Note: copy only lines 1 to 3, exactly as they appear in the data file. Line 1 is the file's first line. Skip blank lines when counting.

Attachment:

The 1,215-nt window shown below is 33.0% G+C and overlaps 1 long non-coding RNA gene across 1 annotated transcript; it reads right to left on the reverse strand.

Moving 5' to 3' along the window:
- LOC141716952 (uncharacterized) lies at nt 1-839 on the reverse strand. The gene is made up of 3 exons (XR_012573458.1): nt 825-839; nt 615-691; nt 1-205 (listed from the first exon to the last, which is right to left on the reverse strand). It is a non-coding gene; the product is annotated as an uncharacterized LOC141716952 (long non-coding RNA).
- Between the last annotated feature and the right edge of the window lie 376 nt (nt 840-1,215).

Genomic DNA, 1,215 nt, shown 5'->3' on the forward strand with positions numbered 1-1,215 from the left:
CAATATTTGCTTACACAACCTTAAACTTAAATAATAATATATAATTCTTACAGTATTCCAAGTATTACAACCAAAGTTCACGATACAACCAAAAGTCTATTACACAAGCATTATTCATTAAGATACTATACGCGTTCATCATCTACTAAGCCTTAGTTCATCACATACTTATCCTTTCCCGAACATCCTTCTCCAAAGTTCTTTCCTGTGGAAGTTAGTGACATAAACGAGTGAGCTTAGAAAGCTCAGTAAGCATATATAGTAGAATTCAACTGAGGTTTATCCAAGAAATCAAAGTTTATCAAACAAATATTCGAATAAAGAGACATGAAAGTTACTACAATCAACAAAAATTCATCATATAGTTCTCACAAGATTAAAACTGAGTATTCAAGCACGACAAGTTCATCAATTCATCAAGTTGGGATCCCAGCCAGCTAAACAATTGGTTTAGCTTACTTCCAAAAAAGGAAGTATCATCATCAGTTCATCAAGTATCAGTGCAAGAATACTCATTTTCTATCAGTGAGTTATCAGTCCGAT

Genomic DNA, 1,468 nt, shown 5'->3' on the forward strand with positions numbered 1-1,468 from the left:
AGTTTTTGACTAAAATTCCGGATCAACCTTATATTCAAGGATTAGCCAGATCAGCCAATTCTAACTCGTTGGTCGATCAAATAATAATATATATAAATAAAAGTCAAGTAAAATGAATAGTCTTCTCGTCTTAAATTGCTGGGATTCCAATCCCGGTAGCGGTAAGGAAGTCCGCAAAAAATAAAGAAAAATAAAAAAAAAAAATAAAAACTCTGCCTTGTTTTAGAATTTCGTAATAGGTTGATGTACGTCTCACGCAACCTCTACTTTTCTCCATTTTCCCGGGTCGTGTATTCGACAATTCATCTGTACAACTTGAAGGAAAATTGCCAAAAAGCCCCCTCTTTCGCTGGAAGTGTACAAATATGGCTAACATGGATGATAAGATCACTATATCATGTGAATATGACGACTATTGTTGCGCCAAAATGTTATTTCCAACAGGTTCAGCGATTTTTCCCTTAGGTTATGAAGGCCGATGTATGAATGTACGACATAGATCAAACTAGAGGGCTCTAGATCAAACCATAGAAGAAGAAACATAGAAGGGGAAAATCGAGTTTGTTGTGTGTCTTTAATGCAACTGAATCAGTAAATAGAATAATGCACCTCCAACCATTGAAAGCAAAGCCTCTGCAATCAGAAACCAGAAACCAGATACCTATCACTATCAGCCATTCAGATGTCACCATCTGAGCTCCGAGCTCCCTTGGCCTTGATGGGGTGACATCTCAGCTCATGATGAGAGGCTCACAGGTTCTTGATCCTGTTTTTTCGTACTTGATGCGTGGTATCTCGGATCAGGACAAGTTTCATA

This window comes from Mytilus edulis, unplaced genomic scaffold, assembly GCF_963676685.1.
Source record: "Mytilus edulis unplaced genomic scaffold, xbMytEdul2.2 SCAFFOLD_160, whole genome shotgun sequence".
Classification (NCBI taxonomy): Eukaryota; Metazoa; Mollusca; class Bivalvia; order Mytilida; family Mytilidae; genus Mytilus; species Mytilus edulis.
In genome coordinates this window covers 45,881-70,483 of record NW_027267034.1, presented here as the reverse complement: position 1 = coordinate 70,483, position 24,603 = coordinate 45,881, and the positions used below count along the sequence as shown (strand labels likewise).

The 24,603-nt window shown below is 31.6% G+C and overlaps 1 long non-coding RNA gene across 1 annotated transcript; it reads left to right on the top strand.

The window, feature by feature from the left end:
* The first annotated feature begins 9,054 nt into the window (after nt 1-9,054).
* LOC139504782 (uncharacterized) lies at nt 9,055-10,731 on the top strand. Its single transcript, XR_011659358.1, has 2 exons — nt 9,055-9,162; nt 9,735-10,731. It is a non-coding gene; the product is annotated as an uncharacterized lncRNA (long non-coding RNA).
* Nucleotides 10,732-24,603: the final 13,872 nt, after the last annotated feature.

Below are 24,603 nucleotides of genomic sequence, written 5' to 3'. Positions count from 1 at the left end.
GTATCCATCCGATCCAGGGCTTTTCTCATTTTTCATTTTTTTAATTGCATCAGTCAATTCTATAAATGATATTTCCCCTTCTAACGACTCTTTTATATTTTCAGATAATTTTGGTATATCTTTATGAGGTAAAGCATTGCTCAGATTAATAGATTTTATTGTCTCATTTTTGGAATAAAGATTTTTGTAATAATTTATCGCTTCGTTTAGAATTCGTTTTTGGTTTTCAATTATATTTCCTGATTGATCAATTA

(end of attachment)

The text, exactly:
The 1,215-nt window shown below is 33.0% G+C and overlaps 1 long non-coding RNA gene across 1 annotated transcript; it reads right to left on the reverse strand.

Moving 5' to 3' along the window:
- LOC141716952 (uncharacterized) lies at nt 1-839 on the reverse strand. The gene is made up of 3 exons (XR_012573458.1): nt 825-839; nt 615-691; nt 1-205 (listed from the first exon to the last, which is right to left on the reverse strand). It is a non-coding gene; the product is annotated as an uncharacterized LOC141716952 (long non-coding RNA).